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Finding Dysfunctionality in a Functional Human Being

When it comes to dating & relationships, I've seen many daters and people in relationships repeat the same process over and over. They've been conditioned.

When it comes to dating and relationships, dysfunctionality can be defined as not operating properly or normal. Additionally, conditioning can be defined as shaping the behavior of an individual.

I believe conditioning and socialization are partners like Batman and Robin. Working together to prevent independent thought.

Provided that, Hans Eysenck, a German psychologist who is best known for his work on intelligence and personality believed in behaviorism. Behaviorism is defined as, psychology focusing on behavior. Denying any independent significance for the mind and assuming that behavior is determined by the environment.

In other words, if you condition the mind by denying (or through an absence of) functionality, dysfunctionality will become a believed norm.

Dysfunctionality in Relationships & Dating

Randy Gunther Ph.D. of Psychology Today states that there are 10 common characteristics or behaviors of a dysfunctional relationship.

  1. Assignment of Blame
  2. Threats of exile or abandonment
  3. Dominance/Submission
  4. Grudges
  5. Ownership
  6. Disloyalty
  7. Winner or Loser Arguments
  8. Snapshots versus moving pictures
  9. Boundary Violations
  10. Fear of Loss

All things considered, I believe we all have experienced one of the above at some point.  I’ve personally been through 10, 2, 5, 4 and 6. As a result, the arguments and disagreements ensued.  The prevailing theme was despair and frustration.

Read – Forgiveness or Nah, The Choice is Yours

Finding Dysfunctionality in a Functional Human Being

Let’s go back to conditioning.

If you consistently ran into or chose the same partner each time you dated or entered a relationship, it would feel like a form of conditioning.  Especially, if your environment didn’t produce viable options. Consequently, you will continue this behavior because it is what your mind believes is the norm.

This idea has so many applications.

Furthermore, when it comes to dating and relationships, I’ve seen numerous daters and people in relationships repeat the same process. Choosing the same type of individual each time. Under those circumstances, a fully functional human being will appear to be dysfunctional.  They don’t know what a functional or truly transparent, emotionally available, relationship-ready individual looks like.  Acting on counterproductive impulses based on historical references of past relationships or experiences.

When you are stuck in this mindset, every person you date or enter a relationship with will have to deal with your lack of internal work and healing.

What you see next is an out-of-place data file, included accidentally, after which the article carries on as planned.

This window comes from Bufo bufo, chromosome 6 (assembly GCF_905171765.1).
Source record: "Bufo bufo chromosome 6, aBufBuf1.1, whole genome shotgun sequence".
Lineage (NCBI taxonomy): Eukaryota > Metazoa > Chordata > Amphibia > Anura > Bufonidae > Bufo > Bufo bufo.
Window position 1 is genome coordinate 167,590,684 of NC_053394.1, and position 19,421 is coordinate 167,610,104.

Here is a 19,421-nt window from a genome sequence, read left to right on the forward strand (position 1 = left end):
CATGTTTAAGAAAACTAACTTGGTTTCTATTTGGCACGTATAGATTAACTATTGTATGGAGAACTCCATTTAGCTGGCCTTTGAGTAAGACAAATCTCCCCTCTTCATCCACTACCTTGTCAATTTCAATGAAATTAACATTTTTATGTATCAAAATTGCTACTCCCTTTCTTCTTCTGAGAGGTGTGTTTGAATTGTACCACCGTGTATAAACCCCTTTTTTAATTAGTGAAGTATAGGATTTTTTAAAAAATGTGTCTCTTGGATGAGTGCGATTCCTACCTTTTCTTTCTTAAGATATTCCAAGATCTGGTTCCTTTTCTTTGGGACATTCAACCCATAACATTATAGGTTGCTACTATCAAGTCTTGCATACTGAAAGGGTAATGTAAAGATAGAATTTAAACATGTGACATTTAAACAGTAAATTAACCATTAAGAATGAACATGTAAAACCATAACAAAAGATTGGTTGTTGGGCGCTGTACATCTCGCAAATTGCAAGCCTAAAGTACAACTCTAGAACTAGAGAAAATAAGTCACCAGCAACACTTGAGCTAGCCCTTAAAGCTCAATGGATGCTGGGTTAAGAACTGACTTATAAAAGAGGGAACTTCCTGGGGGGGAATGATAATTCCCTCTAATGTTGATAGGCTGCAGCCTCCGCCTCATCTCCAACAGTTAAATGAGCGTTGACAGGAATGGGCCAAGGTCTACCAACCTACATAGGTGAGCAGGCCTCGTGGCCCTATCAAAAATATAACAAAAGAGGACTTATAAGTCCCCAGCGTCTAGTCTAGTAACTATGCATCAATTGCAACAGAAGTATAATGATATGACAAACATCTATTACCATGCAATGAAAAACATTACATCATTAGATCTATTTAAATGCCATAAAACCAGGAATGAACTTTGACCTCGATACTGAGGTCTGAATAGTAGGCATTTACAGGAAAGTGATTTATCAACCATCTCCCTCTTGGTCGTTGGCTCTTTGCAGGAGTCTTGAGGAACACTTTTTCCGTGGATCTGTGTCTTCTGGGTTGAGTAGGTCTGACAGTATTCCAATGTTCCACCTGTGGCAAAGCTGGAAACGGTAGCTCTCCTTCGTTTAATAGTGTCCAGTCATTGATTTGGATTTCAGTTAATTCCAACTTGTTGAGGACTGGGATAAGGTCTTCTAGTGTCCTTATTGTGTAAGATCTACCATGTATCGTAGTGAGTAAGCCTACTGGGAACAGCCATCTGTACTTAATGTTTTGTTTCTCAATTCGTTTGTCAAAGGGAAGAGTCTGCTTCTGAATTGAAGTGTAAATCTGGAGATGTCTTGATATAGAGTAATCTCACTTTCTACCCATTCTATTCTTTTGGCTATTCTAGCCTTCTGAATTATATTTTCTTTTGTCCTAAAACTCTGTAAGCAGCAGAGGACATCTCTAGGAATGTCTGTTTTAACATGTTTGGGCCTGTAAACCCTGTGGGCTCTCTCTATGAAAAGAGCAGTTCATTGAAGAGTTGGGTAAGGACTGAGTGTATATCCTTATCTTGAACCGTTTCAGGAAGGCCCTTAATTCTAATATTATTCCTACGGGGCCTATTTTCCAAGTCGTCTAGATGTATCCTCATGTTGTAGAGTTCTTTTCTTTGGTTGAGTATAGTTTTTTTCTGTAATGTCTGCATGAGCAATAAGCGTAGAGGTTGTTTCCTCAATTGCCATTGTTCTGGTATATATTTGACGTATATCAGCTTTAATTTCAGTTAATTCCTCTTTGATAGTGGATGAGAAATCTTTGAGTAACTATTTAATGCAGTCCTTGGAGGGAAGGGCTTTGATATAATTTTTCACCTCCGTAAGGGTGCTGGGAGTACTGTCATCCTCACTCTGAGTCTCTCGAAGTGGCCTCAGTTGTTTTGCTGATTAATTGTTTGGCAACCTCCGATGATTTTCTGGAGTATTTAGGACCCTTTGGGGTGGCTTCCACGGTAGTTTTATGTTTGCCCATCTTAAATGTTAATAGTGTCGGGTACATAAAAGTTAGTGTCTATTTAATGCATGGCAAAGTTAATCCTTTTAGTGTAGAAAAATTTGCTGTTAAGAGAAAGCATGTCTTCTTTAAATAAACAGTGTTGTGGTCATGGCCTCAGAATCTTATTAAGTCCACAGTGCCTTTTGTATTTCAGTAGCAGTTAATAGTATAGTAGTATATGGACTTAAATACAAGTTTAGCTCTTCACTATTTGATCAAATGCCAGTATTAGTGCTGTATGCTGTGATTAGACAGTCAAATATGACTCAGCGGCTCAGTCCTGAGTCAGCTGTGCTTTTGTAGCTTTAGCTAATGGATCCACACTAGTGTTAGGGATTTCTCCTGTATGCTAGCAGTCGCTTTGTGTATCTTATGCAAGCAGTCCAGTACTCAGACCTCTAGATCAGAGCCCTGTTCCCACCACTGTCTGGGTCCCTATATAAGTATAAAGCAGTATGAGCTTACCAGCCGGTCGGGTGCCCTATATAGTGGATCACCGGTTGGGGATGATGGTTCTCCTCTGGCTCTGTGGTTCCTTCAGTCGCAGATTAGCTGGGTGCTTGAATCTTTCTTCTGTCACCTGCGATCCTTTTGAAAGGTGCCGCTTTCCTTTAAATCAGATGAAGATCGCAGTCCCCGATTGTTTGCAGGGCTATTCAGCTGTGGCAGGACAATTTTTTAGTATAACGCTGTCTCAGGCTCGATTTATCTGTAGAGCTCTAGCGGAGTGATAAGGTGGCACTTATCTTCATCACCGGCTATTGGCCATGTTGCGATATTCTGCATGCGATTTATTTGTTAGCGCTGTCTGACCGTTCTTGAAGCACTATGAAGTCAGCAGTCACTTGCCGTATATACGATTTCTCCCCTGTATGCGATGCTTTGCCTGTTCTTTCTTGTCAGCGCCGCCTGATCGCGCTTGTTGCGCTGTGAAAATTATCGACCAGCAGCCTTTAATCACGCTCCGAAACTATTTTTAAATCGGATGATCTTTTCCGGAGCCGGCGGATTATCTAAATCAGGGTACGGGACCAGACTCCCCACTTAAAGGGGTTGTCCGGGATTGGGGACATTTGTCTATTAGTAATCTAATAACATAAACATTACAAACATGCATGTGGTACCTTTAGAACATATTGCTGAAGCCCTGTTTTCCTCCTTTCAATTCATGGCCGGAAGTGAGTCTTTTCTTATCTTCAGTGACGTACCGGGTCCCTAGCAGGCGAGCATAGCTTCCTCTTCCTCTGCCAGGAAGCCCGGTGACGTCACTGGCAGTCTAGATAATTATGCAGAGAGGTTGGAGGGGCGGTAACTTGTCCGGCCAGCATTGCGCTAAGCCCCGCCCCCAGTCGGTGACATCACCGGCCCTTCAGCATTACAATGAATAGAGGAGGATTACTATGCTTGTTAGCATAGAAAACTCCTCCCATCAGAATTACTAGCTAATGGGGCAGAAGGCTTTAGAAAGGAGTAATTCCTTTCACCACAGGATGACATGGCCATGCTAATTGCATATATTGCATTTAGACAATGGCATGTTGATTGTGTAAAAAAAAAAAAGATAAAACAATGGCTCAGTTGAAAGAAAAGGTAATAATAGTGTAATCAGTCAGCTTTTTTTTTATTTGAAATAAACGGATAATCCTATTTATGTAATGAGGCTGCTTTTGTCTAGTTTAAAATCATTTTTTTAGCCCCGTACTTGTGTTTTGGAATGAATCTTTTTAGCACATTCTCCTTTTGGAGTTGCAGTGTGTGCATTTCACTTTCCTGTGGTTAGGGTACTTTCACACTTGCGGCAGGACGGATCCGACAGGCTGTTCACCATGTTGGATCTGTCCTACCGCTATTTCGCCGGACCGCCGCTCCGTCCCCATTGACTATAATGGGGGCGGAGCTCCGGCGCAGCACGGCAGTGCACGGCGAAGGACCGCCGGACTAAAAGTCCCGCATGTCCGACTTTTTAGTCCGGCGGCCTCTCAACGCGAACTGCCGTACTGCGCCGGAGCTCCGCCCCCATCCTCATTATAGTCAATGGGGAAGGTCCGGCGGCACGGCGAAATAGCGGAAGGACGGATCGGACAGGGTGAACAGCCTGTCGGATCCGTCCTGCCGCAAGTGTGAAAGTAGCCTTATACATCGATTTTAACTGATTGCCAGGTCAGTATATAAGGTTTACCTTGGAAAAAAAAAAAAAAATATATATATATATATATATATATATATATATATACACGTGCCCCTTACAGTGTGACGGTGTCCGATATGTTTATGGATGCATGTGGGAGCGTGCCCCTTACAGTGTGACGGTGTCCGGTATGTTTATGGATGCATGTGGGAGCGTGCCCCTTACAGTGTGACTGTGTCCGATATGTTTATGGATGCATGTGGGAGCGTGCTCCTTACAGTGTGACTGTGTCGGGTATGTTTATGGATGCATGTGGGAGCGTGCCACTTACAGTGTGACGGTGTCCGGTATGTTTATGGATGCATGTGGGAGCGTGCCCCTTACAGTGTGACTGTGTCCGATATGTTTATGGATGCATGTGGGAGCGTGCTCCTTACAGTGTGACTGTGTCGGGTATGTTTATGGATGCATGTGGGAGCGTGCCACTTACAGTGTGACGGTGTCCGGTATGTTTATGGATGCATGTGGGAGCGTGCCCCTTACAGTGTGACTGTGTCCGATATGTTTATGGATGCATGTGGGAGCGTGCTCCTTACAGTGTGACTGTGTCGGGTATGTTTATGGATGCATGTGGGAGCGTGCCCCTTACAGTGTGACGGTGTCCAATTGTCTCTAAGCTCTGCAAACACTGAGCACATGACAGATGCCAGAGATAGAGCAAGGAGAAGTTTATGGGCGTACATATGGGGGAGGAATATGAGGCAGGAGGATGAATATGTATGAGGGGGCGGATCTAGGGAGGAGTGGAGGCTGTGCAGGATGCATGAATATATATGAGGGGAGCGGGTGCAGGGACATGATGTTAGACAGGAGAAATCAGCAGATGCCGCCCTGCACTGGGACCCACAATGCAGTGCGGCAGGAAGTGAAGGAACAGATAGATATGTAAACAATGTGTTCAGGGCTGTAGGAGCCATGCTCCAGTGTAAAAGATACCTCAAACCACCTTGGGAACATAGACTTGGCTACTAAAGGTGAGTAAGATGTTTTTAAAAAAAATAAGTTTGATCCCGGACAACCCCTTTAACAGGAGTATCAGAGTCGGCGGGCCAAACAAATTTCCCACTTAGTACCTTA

Personal Accounts

In a recent Facebook post, I asked my followers a question:

How many times have you dated someone and tried to find something wrong with them? Or you said…”too good to be true.” What about holding onto baggage from your past and using it gauge the next persons actions?

Have you ever been with a functional person you thought was dysfunctional or too good to be true?

Comment below.


  1. I’ve yet to meet a human being who doesn’t have baggage. Sometimes it’s just a cute little carry-on and everything inside is neatly packed but it’s still a bag. 😉

    Liked by 1 person

    1. Thanks commenting. I definitely agree, we all have baggage. However, some baggage needs to be dealt with prior to inviting someone into your life romantically.

      It’s not fair to them if they have to deal with our unresolved issues.

      Granted, you will always have something going on… We should try to minimize the weight and type of baggage.

      Liked by 1 person

  2. We all may have baggage but I think it’s how all that baggage is handled. I keep telling people what you ignore you accept. It says it’s ok what you’re doing. Also when entering a relationship set your ground rules if it’s something you’re not ok with discus early on.
    Same goes for family. I’ve had to discuss bahviour of certain family members when they came to my house. Don’t bring your dyfuntuality in my space.

    Liked by 1 person

    1. Thanks for commenting. I love this part…

      “don’t bring your dysfunctionality in my space.” I like this based on your earlier comment about managing baggage. It’s all in how you handle it. However, some people just keep adding bags to the plane until it’s too heavy for takeoff. Those are the people that truly need the most help with management.

      The others do a great job of getting rid of what they can control and protect how much weight they allow into their life.

      Liked by 1 person

      1. So true! It’s the constant overweight that’s the problem! Trust me when I say this, I come from a dysfunctional family and my ex’s family was HIGHLY dysfunctional.


  3. What up, Jay?

    Here’s the deal, if you don’t have a loving relationship with yourself, all other relationships will suffer.

    People pick the same person just with a different face because of their insecurities, low self-esteem, and fears.

    I know because I used to be that guy.

    But it took a lot of work to get down to the core of who I was.

    And that’s a scared little boy in a grown man’s body.



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